At the confluence of the San Pedro Creek and San Antonio River just south of downtown, a sculptural new pavilion is rising from the banks. Commissioned by the nonprofit San Antonio River Foundation (SARF) and slated to open at the end of 2017, the threeacre Confluence Park will serve as an educational outpost for teaching schoolchildren about the watershed, and as a recreational facility for the wider community. The total project budget of $12.8 million, raised primarily through private donors but with some public funding, includes a maintenance and education endowment, which—in response to local educators’ needs—will allow for transportation for students to and from the park.

Local architectural firm Lake|Flato was selected for the project in 2014 and engaged Andrew Kudless of San Francisco–based office Matsys—known for its work in material research and computational design—to consult on the pavilion. “Andrew’s work is formally much different from that of our firm, but it’s not form for the sake of form,” says Lake|Flato associate partner Tenna Florian. Kudless developed a scheme for a 30-foot-high canopy of enormous cast-on-site concrete panels that will capture and funnel rainwater into a 100,000-gallon underground storage tank, to be used later for irrigation and toilets. The park will also include a classroom building, native-plant gardens designed by Rialto Studio, and a bike-share station.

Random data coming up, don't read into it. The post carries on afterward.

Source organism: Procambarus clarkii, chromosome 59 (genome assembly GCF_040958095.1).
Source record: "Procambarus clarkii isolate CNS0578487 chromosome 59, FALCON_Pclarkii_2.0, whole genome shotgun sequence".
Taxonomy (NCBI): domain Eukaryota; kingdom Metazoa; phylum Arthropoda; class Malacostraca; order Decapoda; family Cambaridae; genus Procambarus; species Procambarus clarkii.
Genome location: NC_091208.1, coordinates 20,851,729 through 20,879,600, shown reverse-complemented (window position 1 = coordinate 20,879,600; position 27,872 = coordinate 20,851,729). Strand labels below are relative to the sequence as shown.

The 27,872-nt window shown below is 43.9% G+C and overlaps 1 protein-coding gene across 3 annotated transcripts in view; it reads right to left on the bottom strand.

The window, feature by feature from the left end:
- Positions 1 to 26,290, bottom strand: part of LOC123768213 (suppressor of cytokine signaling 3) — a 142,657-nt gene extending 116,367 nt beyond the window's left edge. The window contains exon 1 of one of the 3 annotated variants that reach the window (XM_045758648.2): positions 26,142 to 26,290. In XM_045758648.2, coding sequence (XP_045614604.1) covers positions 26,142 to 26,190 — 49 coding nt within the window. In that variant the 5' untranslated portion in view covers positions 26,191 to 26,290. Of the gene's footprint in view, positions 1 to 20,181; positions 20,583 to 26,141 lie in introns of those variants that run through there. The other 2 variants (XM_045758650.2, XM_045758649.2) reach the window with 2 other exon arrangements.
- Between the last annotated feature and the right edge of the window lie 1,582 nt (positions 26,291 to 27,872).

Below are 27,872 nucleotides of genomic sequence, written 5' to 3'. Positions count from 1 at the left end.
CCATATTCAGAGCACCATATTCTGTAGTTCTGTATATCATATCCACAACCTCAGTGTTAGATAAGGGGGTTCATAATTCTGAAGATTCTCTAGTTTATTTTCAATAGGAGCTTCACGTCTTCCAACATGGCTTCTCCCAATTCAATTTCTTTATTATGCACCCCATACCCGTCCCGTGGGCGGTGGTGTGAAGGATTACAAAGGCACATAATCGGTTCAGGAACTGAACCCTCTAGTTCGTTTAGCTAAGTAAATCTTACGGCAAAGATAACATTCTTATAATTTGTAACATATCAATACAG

The site—a city-owned empty lot, previously used as a staging area for utility trucks—backs up to a residential street in an underserved part of San Antonio. During initial public meetings, neighbors were skeptical, citing safety concerns and asking for a fence between the end of the street and the park. But since construction began, feelings seem to have changed: “They’re now overwhelmingly enthusiastic,” says Florian, “and have asked for gates in the fence, to have easy access to this new neighborhood amenity.”

Read more about the concrete pavilion, and hear from Andrew Kudless, in the March/April issue of SNAP.


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